The Higher Content™
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LIFESTYLE

 

An Honest T-Break Journal Part I

 

After doing some research on tolerance breaks, I decided maybe it’s time to try one for myself. In case you haven’t read our article on tolerance breaks (t-breaks), you can read it here. I chose to take a tolerance break for a few reasons. One being that I am constantly smoking. From the time I wake up until I go to bed, I’m rolling up and smoking throughout the day. A little time off wont kill me, although before I started my t-break, I was concerned about how I would cope with my anxiety without being able to smoke. My primary reason, though, was to lower my tolerance. Since I smoke so often, the cannabinoid receptors in my brain are pretty much desensitized. So in order to feel “higher,” I made up my mind that I will not smoke for a whole week, and document each day.

this post was written to share honest reactions, emotions, activities, etc. experienced when cannabis was removed from my everyday lifestyle. to help others understand what to expect when taking a t-break or detoxing from marijuana.

DAY ONE:

I found myself really wanting to smoke. It was heavy on my mind from the instant I walked in my front door, because that’s usually one of the first things that I do after getting settled in at home. But instead, I tried to occupy myself. I tidied up around my house, continued doing my laundry, cleaned my kitchen. I found that little messes and things out of place were bothersome, as they may have been if I were high, but I didn’t put off cleaning until later, which I usually do. Honestly, I like to smoke and then clean. Or smoke WHILE cleaning (I know, weird concept but yeah, that’s what I do). Then I got to the point where I couldn’t find anything else to clean, so I sat on my couch and watched nostalgic shows like Martin and I Love Lucy (because nostalgia makes me happy). But I found myself wanting to smoke while watching TV because, that’s usually what I do. THIS PART was very hard because I found myself not really paying attention to the TV; rather I was thinking about wanting to smoke. One thing that kept me going through this is constantly thinking to myself “I WANT to do this. I would be disappointed in myself if I gave in.” So I didn’t.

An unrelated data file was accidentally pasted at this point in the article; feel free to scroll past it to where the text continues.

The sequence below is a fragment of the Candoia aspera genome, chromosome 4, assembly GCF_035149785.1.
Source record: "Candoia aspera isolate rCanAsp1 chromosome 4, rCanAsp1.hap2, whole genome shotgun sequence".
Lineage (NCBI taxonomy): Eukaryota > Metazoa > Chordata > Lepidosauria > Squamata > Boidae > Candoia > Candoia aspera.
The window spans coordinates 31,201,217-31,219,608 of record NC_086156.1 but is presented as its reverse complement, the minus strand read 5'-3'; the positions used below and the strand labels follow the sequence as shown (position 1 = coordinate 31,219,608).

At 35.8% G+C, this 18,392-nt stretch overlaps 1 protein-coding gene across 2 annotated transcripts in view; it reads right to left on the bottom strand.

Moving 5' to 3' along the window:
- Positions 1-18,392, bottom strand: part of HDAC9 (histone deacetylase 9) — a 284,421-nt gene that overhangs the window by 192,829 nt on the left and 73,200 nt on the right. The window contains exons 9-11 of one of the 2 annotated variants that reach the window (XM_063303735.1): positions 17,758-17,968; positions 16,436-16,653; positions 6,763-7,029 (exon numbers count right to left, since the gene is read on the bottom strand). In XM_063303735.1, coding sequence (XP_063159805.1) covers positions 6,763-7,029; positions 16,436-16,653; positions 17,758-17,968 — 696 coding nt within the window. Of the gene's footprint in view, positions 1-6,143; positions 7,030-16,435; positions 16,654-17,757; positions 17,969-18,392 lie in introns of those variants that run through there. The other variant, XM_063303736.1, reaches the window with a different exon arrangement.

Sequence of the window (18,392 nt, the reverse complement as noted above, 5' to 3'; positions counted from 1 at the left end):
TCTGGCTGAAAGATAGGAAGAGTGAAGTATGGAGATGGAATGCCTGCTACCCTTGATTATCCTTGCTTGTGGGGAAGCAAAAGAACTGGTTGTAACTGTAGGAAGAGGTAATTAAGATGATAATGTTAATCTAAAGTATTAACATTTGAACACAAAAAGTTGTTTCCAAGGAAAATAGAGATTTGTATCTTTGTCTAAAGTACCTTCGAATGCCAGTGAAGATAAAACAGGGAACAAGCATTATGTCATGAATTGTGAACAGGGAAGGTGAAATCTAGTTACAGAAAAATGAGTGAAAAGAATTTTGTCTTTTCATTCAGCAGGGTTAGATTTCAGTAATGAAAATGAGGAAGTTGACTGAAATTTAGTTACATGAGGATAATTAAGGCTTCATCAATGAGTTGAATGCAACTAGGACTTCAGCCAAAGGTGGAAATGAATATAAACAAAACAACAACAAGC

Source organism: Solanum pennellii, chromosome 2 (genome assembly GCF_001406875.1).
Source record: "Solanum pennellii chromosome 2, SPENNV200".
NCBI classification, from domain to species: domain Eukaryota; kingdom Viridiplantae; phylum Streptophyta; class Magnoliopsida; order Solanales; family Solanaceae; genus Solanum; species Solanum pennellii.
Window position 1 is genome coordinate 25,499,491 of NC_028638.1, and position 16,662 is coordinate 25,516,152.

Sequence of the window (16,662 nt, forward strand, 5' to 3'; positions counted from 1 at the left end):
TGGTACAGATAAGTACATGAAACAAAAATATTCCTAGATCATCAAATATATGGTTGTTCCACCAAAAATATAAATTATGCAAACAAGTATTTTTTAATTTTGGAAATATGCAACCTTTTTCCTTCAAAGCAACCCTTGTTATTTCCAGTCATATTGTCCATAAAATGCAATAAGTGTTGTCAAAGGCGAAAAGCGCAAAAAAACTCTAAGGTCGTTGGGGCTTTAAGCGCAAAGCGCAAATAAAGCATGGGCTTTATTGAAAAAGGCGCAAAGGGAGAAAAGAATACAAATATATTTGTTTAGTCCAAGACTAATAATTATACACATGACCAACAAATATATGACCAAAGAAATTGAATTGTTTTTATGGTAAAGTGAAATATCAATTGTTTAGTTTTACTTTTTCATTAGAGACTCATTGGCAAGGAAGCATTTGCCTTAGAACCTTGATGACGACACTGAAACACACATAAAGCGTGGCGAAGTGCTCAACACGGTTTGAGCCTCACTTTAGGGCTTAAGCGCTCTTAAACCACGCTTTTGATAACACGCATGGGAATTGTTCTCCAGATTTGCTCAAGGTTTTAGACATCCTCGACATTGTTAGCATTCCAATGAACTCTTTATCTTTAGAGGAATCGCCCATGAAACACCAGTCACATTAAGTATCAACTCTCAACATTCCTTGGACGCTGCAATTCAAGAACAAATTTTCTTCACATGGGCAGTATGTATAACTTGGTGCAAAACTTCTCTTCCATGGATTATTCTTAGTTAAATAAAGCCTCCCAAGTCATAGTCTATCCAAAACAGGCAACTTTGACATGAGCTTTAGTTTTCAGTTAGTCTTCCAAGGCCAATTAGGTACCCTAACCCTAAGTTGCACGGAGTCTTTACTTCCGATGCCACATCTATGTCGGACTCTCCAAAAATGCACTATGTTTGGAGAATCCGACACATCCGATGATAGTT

Not too long into watching TV, I was uninterested. I needed to find something else to do. So I started to write. Writing has always been therapeutic for me, so I penned all of my feelings. Things that bothered me, things that made me happy; I wrote some letters that I will probably never give out. I found that writing without purpose helped me get out some emotions that I was holding in and put them into words. I may not show people what I wrote, but I do believe writing down my feelings will help me verbally express them in the future when needed. After I finished writing, I felt like, a natural high - as if I just lifted so much weight off my shoulders. That made me feel proud that not only did I not give in, but I felt as if I had just smoked without even smoking.

After I wrote, I went to sleep. I’ve always thought to myself that it would be easier to start a day smoke-free than to wake ‘n bake, and not smoke for the rest of the day. However, waking up today, the first thing on my mind was smoking. I found myself looking at the ashtray on my nightstand and glancing over at my rolling tray multiple times. It was pretty annoying, honestly. But I decided to get in the shower instead of lounging around because usually while I relax, I’m smoking. I gave myself a mini spa treatment, trying to waste time and stay occupied because I know in my idle time, I would want to roll up. I felt refreshed after my shower, but still glancing over at the rolling tray, eyeballing the weed, noticing a rather large clip in the ashtray. I even accidentally kicked my boyfriend’s bong over on accident (don’t ask why he leaves it on the floor) and had a mini fit. Why would he leave this here when I’m trying not to smoke!? Meanwhile, the bong is always in that spot so I may just be a little agitated that I’m not smoking.